Marketing Bike Boulevards to Non-Bikers

Today from Biking in LA, some thoughts on how to sell the idea of bicycle boulevards to non-cycling homeowners:

military_north.jpgWouldn’t this street look nicer as a bike boulevard?

The simple fact is, not many people want a bike boulevard on their
street. At least, not until they understand what it actually means.

And that’s our fault. As I’ve noted before,
cyclists don’t have to be sold on the concept. The name alone tells us
everything we need to know. Problem is, we expect everyone else to be
as excited about it as we are.

It just doesn’t work that way.

On the other hand, the solution is simple. Instead of speaking in
terms of our interests, we need to look at it in terms of what’s in it
for people who don’t bike.

And there’s a lot in it for local homeowners.

By diverting traffic onto other streets, local residents can finally
free themselves from the headaches of high-speed traffic in front of
their homes. No more heavy trucks or hot-rodding hooligans in the
middle of the night. And no more commuters taking a shortcut through a
quiet residential neighborhood to bypass congested boulevards, turning
a formerly peaceful street into a mini-throughway.…

Then you tell them the best part. It won’t cost them a dime. Because
one feature of this wonderful new street plan is something called a
bike boulevard — a gap in those barriers that allows bikes and
pedestrians to pass through — the DOT will pick up the entire tab.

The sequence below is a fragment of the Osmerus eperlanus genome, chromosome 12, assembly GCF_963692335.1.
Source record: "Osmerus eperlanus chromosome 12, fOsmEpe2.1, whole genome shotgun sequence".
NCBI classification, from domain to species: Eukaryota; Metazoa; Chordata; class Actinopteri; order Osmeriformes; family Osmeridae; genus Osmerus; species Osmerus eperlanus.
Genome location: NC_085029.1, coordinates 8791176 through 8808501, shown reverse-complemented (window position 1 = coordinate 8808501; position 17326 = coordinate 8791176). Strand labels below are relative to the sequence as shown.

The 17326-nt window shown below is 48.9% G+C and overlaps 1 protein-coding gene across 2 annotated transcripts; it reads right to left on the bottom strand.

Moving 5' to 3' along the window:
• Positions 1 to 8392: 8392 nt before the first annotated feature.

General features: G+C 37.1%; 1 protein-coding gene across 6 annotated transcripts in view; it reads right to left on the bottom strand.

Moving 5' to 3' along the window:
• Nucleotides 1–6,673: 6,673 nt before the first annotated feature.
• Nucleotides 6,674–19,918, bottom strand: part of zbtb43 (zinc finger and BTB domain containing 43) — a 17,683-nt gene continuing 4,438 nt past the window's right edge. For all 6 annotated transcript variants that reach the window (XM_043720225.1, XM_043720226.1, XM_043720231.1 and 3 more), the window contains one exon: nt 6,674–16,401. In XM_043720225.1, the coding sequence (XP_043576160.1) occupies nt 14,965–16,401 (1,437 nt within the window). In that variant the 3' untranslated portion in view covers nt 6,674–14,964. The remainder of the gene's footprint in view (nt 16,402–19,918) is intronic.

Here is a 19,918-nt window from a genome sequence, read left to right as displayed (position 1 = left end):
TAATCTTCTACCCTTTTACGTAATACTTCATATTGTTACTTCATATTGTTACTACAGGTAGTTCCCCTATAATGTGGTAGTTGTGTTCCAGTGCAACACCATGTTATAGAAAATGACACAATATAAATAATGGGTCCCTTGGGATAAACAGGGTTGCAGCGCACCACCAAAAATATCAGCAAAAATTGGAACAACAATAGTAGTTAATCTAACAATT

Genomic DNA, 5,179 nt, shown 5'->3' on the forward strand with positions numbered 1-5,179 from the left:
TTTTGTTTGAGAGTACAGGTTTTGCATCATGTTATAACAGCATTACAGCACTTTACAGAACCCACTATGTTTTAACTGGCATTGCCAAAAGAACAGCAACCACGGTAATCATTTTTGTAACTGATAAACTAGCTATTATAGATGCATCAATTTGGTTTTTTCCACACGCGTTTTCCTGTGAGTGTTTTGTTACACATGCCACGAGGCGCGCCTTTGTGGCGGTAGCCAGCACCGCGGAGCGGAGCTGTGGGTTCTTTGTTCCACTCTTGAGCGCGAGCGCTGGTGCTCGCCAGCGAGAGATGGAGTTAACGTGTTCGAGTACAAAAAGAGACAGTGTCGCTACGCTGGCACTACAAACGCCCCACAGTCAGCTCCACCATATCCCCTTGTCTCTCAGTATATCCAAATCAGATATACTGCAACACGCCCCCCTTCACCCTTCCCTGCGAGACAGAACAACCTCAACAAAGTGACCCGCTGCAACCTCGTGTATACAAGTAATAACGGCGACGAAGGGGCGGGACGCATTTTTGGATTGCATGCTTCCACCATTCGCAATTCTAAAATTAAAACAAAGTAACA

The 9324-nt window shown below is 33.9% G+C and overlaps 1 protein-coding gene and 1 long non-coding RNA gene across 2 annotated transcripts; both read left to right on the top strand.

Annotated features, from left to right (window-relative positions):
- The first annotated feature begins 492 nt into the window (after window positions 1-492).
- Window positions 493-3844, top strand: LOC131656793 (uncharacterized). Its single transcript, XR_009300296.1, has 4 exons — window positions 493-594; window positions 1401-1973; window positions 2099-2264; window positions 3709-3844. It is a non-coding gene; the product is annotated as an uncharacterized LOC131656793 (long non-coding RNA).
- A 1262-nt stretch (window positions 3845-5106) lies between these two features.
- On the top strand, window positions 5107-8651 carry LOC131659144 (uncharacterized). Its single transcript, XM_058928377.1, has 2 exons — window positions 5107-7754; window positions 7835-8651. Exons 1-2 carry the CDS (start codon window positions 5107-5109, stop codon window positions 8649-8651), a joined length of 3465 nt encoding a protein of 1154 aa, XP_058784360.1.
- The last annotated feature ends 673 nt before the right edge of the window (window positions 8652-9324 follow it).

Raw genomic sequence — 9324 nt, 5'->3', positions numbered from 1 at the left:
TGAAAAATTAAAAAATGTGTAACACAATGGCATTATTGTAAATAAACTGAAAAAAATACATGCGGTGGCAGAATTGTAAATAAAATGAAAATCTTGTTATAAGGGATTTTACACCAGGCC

Find a street with speed bumps, Biking in LA suggests, and you’re looking at a street where local residents could be convinced that a bike boulevard is right up their alley.

Lots of stuff from the network today about the connection between transportation and health: Transportation for America is helping Americans talk to their representatives about how car-centric planning damages public health. Portland Transport reports on a study that will look at how street layouts affect obesity and other health issues. And The WashCycle has a characteristically reasonable piece about the always-incendiary helmet issue.

  • J:Lai

    I’ve noticed that it’s an incredible easy position for many politicians and business/community “leaders” to come out in some way against bike lanes or other bike infrastructure.
    There are prevalent (wrong) ideas that any bike infrastructrue is elitist, manhattan-centric, bad for business, and bad for the “middle class”.

    This seems like a total PR failure. I would love to see some kind of bicycle ad campaign. Something like a series of “I’m a biker” profiles with subjects that are

    1. Not from Manhattan
    2. Using a bike for commuting or other economic activity as opposed to recreation
    3. Middle-class identified (whatever that means)

    I’m not sure if there is any group that has the funding to do something like that (maybe TA?) but it just seems like one of the biggest obstacles to improving bike infrastructure in this city is the mis-information and negative attitudes.

    If that works, the next series should address the misperception of bikers as scofflaw threats to public safety.

  • This is the presentation that we used to introduce neighborhoods to the bike boulevard concept this year.

    http://www.portlandonline.com/transportation/index.cfm?c=50518&a=263487

    We are in the process of implementing 8 new bike boulevards that cover 15 miles in Portland by the end of June, 2010.

    There are some design examples at the end of the presentation. These are general concepts and have evolved through the process of developing the boulevards.

    You can learn more at our project web page: http://www.portlandonline.com/transportation/index.cfm?c=50516

    Thanks.
    Greg Raisman
    Community and School Traffic Safety Partnership
    Portland Bureau of Transportation

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